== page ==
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30 Yoga Poses in 30 Days (April 2014)

It’s official: Kiss My Asana has begun!

In addition to raising money and awareness for Mind Body Solutions, one of the ways people will participate in this month’s yogathon is by doing more yoga. It doesn’t matter if you’ve never done yoga or feel like you’re as committed to your practice as you can possibly be, I’m going to encourage you to just add one more pose to your day – every day, for the next 30 days. (NOTE: This is not a yoga sequence. Some of the links do put the featured pose in a sequential order; however this is only intended as a daily opportunity.)

The poses below can be done almost anywhere, at almost any time. And, you don’t need previous experience to do them. You do, however, need a little common sense* and a sense of wonder. Enjoy!

April 1st – Simhasana.

The Anywhere Version: Close your eyes (unless you’re driving) and breath in through your nose. When you exhale, open your eyes and mouth, extend your arms and fingers, while you stick out your tongue and ROAR.

Kari A. picked this first pose and I think it’s a brilliant choice for April Fool’s Day! Because, seriously, only a fool would pass up the chance to release a little steam during the day.

(Need a little inspiration? Click here!)

 

April 2nd – Spinal Twist with Garudasana Legs (aka Twisted Roots)

revised

The Anywhere Version: If you’re stuck in a chair (or on a stability ball), cross the right thigh over the left, squeeze the legs together, and then twist to the right. You can even turn your whole body sideways before you come into the pose – so you’re still facing your desk or conference table. If you are at a standing desk (or stuck behind a service counter or stove top – without a chair), behind your knees and cross the right leg over the left so the lower body is in Garudasana (Eagle Pose).

GENERAL NOTE: If you are on your back, legs go to the left first.

PRENATAL MODIFICATION: Do the seated “Anywhere Version” – and check with your doctor and yoga instructor if this is your first time doing yoga while pregnant.

April 3rd – Half Forward Fold (aka “Down Dog on the Wall” or “Standing Puppy Dog”).

The Anywhere Version: Instead of a wall, you can use a table, a desk, or the back of a chair or couch as extra support. Double the fun by reaching out to a partner. Since it is the 3rd pose on the 3rd day, prepare for Warrior 3 by lifting/stretching one leg up in line with your hips.

GENERAL NOTE: All three (3) of the links for this pose contain information about contraindications and cautions. The second link is by “The Pragmatic Yogi” – who is also a physical therapist.

 

April 4th – Figure 4 (aka “Supine Pigeon”).

The Anywhere Version: Sitting in a chair (ideally with feet on the floor and knees at 90-degree angles), cross one ankle across the opposite thigh. You can stay upright or lean forward. Arms can rest on your thighs as extra weight; however, be mindful about pushing the legs with your arms. You can also place hands/arms under the top leg as extra support so the hip releases rather than resists.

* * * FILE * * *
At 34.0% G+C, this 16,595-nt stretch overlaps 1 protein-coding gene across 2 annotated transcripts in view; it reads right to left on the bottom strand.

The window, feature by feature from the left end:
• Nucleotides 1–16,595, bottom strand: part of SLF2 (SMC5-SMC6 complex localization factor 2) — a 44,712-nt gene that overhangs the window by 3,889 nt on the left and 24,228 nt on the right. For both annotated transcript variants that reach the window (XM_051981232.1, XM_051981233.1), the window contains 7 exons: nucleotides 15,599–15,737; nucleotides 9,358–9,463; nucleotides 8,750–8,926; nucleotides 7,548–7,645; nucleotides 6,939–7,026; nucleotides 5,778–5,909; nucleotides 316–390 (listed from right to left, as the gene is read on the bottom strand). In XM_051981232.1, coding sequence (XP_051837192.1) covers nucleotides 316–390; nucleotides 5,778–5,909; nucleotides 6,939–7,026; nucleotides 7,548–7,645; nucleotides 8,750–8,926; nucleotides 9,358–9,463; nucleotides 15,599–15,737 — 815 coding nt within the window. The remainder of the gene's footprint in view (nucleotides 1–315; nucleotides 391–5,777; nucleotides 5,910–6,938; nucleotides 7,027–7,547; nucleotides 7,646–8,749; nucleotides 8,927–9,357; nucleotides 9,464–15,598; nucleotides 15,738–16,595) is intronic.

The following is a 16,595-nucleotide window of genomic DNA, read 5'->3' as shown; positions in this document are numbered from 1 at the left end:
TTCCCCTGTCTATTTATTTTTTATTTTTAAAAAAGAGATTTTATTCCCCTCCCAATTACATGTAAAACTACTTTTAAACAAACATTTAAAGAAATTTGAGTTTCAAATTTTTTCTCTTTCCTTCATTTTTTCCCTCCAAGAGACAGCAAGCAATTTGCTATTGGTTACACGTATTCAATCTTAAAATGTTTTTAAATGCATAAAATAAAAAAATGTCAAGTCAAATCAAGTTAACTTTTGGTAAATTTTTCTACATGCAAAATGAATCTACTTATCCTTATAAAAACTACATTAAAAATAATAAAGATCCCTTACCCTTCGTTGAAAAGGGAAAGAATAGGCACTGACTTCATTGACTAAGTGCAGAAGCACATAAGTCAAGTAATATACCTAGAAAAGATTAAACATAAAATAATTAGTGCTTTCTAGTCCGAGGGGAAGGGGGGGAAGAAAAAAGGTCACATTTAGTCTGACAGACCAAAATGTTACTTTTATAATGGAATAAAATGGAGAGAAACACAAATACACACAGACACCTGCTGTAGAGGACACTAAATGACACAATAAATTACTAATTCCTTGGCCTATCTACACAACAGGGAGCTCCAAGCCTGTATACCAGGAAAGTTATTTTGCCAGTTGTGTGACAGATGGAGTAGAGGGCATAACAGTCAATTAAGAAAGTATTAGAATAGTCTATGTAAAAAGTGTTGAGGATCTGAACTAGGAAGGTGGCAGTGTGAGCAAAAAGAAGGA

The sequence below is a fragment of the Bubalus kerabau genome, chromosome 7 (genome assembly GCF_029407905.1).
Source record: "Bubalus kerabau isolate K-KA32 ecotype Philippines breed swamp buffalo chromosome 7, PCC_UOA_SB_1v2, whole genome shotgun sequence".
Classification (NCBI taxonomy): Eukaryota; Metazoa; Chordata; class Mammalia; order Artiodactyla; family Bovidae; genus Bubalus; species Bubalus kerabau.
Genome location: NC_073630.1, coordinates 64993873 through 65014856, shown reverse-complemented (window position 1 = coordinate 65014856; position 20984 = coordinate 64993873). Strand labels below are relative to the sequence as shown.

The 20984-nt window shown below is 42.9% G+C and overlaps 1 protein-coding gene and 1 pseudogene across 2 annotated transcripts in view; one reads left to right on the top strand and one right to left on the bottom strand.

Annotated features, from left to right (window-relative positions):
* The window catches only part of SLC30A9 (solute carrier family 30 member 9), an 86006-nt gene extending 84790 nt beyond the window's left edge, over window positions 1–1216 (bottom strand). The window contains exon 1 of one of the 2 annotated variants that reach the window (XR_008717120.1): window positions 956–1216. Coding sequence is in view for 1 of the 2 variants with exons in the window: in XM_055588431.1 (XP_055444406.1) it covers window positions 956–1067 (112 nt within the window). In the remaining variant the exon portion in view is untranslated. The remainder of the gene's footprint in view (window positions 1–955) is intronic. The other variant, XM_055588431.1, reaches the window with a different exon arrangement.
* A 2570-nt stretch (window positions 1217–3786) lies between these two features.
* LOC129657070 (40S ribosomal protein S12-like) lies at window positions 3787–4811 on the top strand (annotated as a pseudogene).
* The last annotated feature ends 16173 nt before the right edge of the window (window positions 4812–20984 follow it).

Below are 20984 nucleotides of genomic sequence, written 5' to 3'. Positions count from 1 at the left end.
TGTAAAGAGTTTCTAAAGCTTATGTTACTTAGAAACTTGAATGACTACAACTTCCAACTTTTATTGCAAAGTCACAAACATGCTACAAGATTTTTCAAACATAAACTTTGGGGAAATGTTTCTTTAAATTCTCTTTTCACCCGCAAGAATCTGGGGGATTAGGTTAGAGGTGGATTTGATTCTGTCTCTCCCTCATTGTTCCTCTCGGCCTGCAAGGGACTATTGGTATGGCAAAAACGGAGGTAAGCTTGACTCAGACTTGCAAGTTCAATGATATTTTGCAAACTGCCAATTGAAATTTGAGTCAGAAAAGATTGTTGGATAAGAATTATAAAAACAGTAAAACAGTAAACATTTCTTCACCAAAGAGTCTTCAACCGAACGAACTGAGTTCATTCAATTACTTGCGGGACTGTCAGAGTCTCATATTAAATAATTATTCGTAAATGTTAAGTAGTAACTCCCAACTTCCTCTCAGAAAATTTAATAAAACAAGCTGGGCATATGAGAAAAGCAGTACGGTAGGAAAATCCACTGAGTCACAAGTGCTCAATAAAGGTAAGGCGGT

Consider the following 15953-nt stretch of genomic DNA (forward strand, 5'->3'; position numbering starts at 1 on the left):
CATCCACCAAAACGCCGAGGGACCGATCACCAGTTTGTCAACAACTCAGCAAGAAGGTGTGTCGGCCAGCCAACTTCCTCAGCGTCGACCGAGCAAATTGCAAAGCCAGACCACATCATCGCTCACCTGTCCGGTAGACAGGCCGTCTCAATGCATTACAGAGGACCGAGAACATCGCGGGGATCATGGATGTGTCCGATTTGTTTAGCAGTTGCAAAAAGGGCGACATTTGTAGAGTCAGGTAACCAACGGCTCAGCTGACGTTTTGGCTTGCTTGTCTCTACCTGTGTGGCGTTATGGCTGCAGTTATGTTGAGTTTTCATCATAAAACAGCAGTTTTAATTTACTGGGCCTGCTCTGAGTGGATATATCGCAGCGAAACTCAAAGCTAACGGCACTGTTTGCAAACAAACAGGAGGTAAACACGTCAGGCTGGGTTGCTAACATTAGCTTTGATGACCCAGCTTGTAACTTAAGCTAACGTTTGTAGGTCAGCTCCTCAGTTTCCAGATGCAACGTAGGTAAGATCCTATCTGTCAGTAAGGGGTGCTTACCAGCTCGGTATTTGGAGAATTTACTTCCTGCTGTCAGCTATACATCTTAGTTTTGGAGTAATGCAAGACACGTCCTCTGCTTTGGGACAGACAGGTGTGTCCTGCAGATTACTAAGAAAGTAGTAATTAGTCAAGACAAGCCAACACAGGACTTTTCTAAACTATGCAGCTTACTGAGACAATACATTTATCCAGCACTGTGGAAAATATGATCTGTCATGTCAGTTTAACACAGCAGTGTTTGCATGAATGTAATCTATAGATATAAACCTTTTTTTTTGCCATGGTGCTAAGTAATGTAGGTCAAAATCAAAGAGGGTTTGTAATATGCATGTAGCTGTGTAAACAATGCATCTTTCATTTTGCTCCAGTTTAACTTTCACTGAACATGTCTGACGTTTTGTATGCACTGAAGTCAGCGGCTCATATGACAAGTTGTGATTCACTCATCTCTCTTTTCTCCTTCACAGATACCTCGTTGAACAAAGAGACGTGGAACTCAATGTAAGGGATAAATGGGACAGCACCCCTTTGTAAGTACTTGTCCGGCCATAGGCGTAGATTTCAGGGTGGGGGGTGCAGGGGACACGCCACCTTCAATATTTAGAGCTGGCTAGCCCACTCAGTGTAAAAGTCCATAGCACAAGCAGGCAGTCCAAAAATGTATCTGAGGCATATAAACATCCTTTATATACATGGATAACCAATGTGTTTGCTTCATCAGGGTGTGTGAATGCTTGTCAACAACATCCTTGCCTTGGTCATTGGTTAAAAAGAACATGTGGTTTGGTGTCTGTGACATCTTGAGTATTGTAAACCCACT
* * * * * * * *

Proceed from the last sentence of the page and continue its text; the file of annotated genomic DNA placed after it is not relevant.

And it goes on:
There are so many ways to do this pose: as a standing balance, up against a wall, sitting in a chair, sitting on the floor, lying on your back, or in Bridge Pose or Wheel Pose. So, why stop with one? Try all of the above!

 

April 5th – Tadasana/Samasthiti.

The Anywhere Version: Try the alignment principles for Mountain Pose/Equal Standing Pose while you’re sitting in a meeting; waiting in line at the grocer, co-op, or bank; and even lying down. You can even do this pose while driving – just keep both hands on the wheel! Keep in mind the intention behind calling the same pose by different names.

GENERAL NOTE: Did you know good posture can give you more energy and help alleviate sciatica? Now you do!

April 6th – Anuvittasana (aka Baby Back Bend).

The Anywhere Version: This pose is (quite literally) an extension of Tadasana/Samasthiti – so try it everywhere you tried the Day 5 pose (except while driving). Just for fun, try it on a wall; see how many different arm variations you can do or how low you can go; and, try it with a partner!

GENERAL NOTE: Play around, but remember to keep the legs straight and the knee caps lifted. Also, be mindful of you low back – especially if you are using this pose as a break from sitting or standing.

WALL NOTE: When you “try it on the wall” remember you can stand with the wall behind you and use it to guide you down into a deeper heart opener (as shown in the link above) – or you can stand with the wall in front of you, which turns the pose into a (softer) standing cobra.

April 7th – Viparita Karani (Legs-Up-the-Wall with or without props).

The Anywhere Version: What happens if you don’t have a wall?!?! (Or you just finished a long run or bike ride?) Use something like a chair, coffee table, couch, bench,a stack of pillows, or footstool as a foot rest – making sure your knees and hips (if on the floor) are at a 90-degree angle. Still not working for your space constraints? Well, you could try Yaara’s version (scroll down for picture)! Or, lie down, lift your legs straight up and use your hands (or a partner – or a partner’s legs) as a modified wall.